Manias can persist even though many smart people suspect a bubble,
because no one of them has the firepower to successfully attack it.
Only when skeptical investors act simultaneously — a moment impossible
to predict — does the bubble pop.
…Mr. Bernanke hired finance experts who had broad
interests and were eager to work with the university’s deepening bench
of theorists. He lured Dilip Abreu, known for work in game theory, back
from Yale, to which he had earlier defected. Making a virtue of an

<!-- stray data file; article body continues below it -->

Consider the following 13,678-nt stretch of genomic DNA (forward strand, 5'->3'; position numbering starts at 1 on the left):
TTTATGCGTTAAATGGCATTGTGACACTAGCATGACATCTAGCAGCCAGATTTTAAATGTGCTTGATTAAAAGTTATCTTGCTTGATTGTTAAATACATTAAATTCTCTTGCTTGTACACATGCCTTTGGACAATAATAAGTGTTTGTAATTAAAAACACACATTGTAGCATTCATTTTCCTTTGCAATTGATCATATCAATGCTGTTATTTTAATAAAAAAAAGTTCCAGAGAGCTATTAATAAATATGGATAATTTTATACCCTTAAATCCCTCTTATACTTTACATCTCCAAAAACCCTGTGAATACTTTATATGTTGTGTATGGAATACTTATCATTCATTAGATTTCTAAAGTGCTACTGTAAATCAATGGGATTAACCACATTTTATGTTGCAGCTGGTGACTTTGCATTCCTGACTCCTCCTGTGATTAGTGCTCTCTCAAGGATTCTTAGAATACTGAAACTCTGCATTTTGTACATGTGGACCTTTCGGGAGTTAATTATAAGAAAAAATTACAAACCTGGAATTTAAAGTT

institutional weakness, the absence of a business school, Princeton
assimilated the finance scholars into the economics department and
freed them to pursue research.
They are building on work done by the late Hyman
Minsky, whose once-ignored ideas about investing manias are now in
vogue, and the late economic historian Charles Kindleberger, whose 1978
"Manias, Panics and Crashes" is a classic. But compared with Mr. Minsky
or another student of bubbles, Yale’s Robert Shiller, the Princeton
trio focuses less on mass psychology than on mathematical models. These
they use to show how bubbles can be created even in markets that
include rational, calculating investors.
Here is the full story, interesting throughout.